CBG: Let’s discuss how you ended up learning to play harmonica.  I know Big Walter Horton was one of your first influences, but did anyone give you lessons, Pierre? How did you come about to be such a maestro on harp?


PL: Well thank you. No, I did not have lessons at all. When I came to Chicago from Belgium in 1969 that is when I first heard amplified blues harmonica with Big Walter Horton – who I had never heard of and I had never heard amplified harmonica sounds really in my life. It was really a revelation and a life changing moment [that was] instilled in me [when I first heard amplified blues harp]. The sound that the harmonica can make when it is amplified is what attracted me.  The mouth organ connection to the harmonica is really what turned me on. I simply asked questions about playing the harmonica and that’s how I began to learn how to play it. I would ask questions of anyone who dabbled with harmonica or played it well. There was a Tony Glover book – which was an introduction to blues harmonica – which was helpful too. By the way, he is one of the authors of the Little Walter biography [Blues with a Feeling: The Little Walter Story]. His book I studied and then again, I would go and watch the harmonica players live and listen to every blues record I could find that had a harmonica on it.  I learned by ear.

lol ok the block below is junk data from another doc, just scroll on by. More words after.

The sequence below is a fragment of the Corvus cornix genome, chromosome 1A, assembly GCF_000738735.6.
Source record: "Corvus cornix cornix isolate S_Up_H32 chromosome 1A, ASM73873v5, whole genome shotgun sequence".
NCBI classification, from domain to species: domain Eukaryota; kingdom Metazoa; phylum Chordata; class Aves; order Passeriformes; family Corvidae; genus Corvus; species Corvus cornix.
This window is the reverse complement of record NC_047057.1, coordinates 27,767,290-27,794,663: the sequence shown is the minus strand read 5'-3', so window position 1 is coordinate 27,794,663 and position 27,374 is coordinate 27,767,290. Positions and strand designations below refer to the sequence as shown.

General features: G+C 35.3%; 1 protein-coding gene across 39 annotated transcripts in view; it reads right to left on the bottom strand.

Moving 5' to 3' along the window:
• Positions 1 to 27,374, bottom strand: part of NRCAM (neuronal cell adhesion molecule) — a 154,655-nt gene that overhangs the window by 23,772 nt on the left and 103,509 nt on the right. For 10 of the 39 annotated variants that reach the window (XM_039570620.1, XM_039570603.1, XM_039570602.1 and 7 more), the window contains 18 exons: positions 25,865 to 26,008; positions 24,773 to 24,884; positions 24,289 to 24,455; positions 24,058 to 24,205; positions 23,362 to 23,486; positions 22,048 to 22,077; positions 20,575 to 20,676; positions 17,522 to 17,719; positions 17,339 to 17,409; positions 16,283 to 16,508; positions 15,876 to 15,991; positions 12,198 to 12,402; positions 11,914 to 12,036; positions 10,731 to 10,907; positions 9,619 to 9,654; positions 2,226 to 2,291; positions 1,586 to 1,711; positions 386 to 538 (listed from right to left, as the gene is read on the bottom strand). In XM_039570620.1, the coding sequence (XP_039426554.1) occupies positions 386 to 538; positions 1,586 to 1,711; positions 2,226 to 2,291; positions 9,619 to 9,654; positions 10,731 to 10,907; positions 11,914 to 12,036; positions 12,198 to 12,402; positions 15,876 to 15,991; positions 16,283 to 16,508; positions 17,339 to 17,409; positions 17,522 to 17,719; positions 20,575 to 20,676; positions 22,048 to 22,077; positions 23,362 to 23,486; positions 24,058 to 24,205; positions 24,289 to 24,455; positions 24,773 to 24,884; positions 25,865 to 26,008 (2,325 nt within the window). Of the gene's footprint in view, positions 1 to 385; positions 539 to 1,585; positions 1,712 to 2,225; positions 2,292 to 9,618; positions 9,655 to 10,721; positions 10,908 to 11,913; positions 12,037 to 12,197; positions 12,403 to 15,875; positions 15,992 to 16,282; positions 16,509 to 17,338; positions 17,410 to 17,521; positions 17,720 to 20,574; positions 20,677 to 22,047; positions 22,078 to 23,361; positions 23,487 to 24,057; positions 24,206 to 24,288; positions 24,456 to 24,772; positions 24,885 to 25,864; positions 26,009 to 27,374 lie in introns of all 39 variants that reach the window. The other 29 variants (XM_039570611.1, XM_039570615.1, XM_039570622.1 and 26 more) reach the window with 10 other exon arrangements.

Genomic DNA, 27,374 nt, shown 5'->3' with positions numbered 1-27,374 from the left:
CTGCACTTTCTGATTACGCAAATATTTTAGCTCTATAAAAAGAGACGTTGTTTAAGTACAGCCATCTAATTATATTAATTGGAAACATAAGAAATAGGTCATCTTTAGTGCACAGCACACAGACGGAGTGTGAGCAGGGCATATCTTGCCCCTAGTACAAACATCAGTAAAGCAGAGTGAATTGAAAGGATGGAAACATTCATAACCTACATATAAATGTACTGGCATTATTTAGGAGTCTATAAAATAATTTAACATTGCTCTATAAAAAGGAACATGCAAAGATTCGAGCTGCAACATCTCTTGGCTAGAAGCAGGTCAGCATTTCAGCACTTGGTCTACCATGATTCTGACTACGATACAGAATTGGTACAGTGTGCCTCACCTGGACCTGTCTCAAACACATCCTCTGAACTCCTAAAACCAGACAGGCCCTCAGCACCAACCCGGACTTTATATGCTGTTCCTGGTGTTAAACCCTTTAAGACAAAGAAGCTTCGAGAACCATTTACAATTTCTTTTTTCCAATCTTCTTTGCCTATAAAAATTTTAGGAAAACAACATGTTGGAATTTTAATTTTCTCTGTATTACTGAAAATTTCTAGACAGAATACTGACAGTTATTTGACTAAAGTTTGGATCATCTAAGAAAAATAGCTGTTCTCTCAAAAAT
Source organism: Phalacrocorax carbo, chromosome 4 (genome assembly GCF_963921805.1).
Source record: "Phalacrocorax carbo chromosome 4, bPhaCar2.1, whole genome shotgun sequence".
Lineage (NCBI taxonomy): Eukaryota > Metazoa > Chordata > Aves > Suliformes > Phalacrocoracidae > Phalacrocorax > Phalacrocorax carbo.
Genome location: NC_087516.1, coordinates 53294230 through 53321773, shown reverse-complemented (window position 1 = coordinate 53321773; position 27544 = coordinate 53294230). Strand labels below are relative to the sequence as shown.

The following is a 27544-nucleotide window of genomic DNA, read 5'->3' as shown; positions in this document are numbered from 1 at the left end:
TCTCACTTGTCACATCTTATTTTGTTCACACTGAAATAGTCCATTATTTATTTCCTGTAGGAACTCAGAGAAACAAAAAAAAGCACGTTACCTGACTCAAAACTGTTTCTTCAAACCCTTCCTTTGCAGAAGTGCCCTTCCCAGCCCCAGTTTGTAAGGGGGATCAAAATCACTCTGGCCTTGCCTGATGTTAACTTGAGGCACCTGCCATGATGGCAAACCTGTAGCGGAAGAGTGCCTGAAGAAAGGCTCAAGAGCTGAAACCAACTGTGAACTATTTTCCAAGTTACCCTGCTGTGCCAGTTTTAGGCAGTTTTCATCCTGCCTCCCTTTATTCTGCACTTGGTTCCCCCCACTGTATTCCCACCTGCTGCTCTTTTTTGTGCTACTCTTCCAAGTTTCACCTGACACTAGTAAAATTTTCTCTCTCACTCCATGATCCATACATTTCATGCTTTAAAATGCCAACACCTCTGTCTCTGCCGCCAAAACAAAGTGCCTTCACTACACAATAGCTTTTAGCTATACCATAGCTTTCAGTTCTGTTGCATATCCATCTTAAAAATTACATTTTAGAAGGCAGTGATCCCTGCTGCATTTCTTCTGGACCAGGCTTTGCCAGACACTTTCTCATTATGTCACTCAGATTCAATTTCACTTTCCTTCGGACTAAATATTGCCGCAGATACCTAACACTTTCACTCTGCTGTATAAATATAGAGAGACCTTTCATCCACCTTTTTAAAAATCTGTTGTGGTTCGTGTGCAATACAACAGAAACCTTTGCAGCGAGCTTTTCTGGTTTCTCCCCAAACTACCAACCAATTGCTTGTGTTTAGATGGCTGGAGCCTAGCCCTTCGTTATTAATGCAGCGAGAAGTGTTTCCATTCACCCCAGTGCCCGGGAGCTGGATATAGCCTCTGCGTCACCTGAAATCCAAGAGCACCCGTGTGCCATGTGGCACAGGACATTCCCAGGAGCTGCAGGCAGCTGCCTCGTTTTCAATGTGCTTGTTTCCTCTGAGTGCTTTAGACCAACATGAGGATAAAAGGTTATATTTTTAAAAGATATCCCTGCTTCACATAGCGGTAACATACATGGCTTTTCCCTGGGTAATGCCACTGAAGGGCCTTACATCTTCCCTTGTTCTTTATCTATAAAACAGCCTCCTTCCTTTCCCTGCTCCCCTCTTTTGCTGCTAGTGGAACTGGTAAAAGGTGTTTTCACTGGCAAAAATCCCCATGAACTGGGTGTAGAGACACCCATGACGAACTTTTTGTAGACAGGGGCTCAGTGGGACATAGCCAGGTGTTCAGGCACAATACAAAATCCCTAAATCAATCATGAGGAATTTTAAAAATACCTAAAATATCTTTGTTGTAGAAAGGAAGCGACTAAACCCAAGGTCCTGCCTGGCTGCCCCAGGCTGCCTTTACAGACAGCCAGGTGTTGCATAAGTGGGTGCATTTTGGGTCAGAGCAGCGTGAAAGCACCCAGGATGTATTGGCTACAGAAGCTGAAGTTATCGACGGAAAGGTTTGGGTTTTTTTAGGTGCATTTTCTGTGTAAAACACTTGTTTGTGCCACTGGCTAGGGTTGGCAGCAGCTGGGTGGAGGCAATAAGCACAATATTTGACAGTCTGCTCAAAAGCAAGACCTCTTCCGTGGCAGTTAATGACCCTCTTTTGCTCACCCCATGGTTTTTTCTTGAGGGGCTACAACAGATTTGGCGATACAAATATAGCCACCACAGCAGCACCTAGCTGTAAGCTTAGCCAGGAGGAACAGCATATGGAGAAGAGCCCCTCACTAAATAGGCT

CBG: Do you prefer chromatic harmonica or diatonic harmonica?


PL: I am definitely leaning strongly toward diatonic.  The chromatic harmonica is awesome and is definitely helpful on certain things because it is like a piano. All the piano notes, you have them on the chromatic, but I am a diatonic player for sure. On Let’s Live It Up! I have two songs on the chromatic. It [the chromatic] is beautiful sounding as well, but it’s a beast. Very few players play the chromatic well in the blues world. So I try not to over-do it because it know it’s a beast.